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13 Jan 2017

Switched-on Scandinavians

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UK workplaces could learn a lot about lighting from their Nordic counterparts, says Fagerhult Lighting Academy’s head of research

"We go to work to meet people and share ideas, not to sit at a computer,” says Henrik Clausen, head of research with the Lighting Academy at Fagerhult, a Swedish manufacturer which has worked with the likes of former OnOffice cover stars Form Us With Love. “It means so much to humans to look at each other, 80% more information flows between us.”

Lighting can help with this, he adds. “When you are working [on your own] you have a cool, powerful light and then when you have a warmer light, you can talk to your colleagues.” Fortunately technology advances means that to switch the colour temperature from a stimulating cooler shade to “a lot warmer light that resembles sunrise” does not necessarily mean a raft of different fixtures and fittings but can be as simple as a swipe of a smartphone combined with a smart lighting system.

“The trend that we are seeing, particularly among 28-35 year olds, is they want much more customisation.” Just as you can adjust the settings on your task chair or go from sitting to standing at your workstation, so the individual can adjust the lighting in an office environment.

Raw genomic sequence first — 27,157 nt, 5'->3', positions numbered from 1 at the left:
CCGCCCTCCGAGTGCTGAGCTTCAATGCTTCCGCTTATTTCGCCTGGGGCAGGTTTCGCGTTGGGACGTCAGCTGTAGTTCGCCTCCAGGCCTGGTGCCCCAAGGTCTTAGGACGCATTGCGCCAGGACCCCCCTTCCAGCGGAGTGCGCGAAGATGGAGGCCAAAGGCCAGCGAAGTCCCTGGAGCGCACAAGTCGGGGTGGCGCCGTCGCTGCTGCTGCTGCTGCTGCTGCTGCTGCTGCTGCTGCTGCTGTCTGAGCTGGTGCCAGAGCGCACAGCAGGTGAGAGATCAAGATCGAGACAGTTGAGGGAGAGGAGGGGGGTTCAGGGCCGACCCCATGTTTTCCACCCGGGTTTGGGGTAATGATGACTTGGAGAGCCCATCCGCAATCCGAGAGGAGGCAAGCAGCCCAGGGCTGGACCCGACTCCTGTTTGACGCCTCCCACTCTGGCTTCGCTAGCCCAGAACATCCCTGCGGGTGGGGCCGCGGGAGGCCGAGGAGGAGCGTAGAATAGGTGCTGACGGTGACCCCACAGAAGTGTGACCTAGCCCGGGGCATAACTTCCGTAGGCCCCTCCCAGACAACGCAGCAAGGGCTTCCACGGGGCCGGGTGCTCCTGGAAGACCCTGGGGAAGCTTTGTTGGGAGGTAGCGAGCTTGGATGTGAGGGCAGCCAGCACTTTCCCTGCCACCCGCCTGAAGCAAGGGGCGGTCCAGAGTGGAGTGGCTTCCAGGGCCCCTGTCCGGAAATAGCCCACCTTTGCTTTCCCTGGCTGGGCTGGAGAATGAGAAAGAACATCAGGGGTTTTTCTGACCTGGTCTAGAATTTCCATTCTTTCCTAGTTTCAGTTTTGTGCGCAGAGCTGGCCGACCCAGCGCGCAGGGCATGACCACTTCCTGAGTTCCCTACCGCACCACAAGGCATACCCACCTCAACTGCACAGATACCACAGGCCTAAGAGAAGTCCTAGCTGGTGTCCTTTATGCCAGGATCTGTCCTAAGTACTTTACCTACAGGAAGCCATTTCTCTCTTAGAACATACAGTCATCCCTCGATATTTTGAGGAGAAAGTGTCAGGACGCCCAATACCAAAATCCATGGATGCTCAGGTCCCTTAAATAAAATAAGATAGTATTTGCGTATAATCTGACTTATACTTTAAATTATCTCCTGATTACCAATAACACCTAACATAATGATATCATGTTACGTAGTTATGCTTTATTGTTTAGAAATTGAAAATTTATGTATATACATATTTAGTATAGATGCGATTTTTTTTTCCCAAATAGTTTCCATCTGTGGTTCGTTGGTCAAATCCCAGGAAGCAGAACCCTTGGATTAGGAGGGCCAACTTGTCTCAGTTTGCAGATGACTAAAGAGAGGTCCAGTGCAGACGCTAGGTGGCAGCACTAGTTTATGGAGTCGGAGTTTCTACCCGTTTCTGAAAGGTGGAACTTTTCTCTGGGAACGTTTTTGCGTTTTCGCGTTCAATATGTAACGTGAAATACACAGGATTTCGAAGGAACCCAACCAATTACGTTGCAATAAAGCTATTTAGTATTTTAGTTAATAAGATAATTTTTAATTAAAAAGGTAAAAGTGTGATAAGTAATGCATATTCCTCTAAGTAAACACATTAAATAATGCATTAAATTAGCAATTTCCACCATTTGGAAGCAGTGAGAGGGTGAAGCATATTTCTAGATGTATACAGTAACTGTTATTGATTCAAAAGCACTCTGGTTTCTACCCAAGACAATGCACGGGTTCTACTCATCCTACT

Restaurants have long used lighting to set the tone of the dining experience and the way retail outlets are lit can help to signal different seasons on a shop floor. In the same way, workplaces can transform the mood too.

A recurring theme in lighting is, of course, energy-saving. This is where LEDs have found favour. As Clausen says: “The next step is control systems, which are going to be much more powerful over the next five years.” He says offices must strike a balance between having energy, and therefore money, (by using motion sensors to detect when people are still working in a building for example or flicking the off switch altogether) and “people feeling comfortable and safe”: so the lone office worker pulling a late shift doesn’t feel figuratively and physically left in the dark.

In the UK we often hold the Scandinavian approach to lighting as a shining example, so what does Clausen think they do better? “We talk a lot in Norway, Sweden, Denmark about vertical lighting,” he says. Where in the UK we’re mostly focused on lighting being recessed in the ceiling, in Sweden lighting has a greater variety of sources, uplighters and pendants. “There’s an awareness of the need for ambient lighting.”

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